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Kashrut 1: Separate Pots

by Rabbi Dovid Bendory, I Adar 15 5765 (February 24, 2005)


It says in the Torah not to eat milk and meat together. But why in the world do the rabbis require us to have separate dishes!?

Three times in the Torah we read "Do not boil a kid in its mother's milk." (Exodus 23:19, 34:26, and Deuteronomy 14:21) Rashi explains that the verse is brought three times to teach us three things regarding milk and meat:

OK, so far I still see no need for separate dishes.

I own a pottery Kiddush cup that we use for Havdalah. Each week, we fill it with grape juice or wine which sits in it for about five minutes while we say Havdalah. Then the kids drink it. We've owned this cup for about ten years. The inside of this cup is permanently purple from the juice and wine — I've run the cup through the dishwasher, but the purple doesn't come out completely.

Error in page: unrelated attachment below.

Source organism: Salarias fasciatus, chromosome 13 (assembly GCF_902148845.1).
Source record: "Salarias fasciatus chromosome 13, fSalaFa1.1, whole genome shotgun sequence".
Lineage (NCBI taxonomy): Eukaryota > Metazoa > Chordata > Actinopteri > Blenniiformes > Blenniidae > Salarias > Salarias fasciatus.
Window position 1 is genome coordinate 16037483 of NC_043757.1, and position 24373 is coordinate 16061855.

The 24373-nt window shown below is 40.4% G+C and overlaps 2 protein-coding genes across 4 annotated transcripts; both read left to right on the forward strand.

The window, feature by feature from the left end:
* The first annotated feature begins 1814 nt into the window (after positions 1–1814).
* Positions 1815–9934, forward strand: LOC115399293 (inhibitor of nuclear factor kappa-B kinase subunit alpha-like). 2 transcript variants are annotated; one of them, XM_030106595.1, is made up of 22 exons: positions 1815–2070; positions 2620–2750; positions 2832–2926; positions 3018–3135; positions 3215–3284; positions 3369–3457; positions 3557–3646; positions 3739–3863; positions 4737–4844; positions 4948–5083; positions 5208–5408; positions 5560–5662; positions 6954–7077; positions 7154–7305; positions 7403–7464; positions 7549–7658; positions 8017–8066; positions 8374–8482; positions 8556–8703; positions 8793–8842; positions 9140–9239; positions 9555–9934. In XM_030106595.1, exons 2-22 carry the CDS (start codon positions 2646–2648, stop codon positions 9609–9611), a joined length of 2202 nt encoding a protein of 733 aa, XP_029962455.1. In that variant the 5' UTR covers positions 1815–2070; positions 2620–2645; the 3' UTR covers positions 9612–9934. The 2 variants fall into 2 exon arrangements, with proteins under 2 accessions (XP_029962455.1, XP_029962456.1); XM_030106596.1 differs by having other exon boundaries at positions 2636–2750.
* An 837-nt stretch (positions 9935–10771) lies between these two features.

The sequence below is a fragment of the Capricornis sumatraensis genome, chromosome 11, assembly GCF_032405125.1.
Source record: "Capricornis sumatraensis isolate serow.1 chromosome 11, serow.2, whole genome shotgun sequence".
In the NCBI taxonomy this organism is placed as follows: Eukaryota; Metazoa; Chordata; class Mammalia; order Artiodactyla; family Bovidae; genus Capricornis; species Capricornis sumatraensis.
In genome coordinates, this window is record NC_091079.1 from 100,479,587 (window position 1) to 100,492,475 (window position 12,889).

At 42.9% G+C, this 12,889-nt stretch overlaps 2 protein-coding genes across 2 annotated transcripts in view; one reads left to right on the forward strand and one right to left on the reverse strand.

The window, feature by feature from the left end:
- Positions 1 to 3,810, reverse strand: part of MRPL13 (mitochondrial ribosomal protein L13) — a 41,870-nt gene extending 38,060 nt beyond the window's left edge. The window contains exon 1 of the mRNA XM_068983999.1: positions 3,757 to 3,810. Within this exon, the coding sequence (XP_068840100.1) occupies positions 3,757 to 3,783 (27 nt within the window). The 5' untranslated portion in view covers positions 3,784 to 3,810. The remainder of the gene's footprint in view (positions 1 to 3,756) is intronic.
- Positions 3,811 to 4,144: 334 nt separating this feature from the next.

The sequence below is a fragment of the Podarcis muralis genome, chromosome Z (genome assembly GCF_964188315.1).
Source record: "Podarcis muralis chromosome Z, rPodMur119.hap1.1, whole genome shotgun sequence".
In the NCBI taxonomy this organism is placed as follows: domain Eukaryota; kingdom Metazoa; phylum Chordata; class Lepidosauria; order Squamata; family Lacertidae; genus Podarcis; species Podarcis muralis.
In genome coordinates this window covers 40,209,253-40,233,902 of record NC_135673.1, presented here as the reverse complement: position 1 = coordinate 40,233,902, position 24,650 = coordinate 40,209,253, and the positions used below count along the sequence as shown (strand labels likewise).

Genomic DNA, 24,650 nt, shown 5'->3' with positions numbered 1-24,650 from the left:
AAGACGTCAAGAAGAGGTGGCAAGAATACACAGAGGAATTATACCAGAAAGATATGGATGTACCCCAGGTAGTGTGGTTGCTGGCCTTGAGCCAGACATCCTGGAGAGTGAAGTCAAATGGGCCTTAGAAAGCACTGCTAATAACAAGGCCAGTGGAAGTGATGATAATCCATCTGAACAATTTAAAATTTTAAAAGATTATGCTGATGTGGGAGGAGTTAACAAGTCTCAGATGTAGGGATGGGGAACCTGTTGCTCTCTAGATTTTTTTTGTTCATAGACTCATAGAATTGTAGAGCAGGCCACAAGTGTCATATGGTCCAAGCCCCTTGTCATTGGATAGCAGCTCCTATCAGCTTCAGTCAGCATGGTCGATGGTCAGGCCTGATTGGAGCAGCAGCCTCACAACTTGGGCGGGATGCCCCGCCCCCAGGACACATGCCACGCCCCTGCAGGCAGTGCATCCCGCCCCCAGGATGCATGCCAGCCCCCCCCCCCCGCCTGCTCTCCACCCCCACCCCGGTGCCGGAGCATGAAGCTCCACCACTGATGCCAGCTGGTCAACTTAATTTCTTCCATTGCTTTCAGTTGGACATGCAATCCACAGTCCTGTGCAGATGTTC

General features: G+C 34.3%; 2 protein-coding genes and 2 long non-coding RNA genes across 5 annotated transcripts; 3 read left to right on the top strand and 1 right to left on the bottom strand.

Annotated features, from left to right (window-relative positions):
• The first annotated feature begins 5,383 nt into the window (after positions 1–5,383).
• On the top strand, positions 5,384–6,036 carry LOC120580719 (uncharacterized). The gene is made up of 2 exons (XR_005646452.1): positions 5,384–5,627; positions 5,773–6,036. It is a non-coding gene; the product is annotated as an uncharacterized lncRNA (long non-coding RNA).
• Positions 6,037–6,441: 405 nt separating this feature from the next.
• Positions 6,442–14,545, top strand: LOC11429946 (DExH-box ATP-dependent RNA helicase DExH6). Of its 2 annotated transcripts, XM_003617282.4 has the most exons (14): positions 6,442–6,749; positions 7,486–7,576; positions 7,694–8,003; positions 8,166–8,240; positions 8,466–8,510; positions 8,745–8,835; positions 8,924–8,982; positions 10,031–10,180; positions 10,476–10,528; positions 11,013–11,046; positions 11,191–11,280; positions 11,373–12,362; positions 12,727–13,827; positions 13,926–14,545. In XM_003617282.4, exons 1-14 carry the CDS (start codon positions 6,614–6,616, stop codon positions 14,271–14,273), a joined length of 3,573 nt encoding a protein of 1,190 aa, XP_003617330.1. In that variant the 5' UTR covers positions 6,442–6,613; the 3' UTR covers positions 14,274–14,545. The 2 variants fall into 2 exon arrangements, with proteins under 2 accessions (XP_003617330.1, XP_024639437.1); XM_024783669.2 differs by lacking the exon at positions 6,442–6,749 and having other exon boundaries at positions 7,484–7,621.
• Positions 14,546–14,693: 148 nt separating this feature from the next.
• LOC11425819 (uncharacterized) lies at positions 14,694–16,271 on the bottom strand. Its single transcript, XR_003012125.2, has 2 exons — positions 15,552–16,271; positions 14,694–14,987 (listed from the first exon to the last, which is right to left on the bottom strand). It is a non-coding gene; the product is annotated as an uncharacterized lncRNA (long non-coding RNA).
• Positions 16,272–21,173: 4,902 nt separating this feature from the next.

Similarly, I once stored pasta with tomato sauce in a Tupperware. The Tupperware remains reddish to this day. I don't know, but it is not unreasonable to assume that a little bit of flavor from the sauce or grape from the cup comes out each time these vessels are used.

If either of these vessels were permeated with milk and the vessel were used with meat, that milk taste that came out would mix with the meat.

But that's plastic and pottery, both of which are porous materials. So maybe you can make an argument about china. But what about my metal pots? Surely they don't absorb tastes like this!?

I agree, metal likely absorbs less. But I have owned plenty of frying pans that have been discolored by absorbed foods, and iron-clad pots work best after several uses — this allows them to become permeated with oil to create a natural non-stick surface. So no matter what the material, we need separate vessels and utensils for milk and meat. Otherwise the transfer of tastes could result in an inadvertent mixing of milk and meat during cooking or eating, either of which is explicitly forbidden in the Torah.

Questions to ponder:


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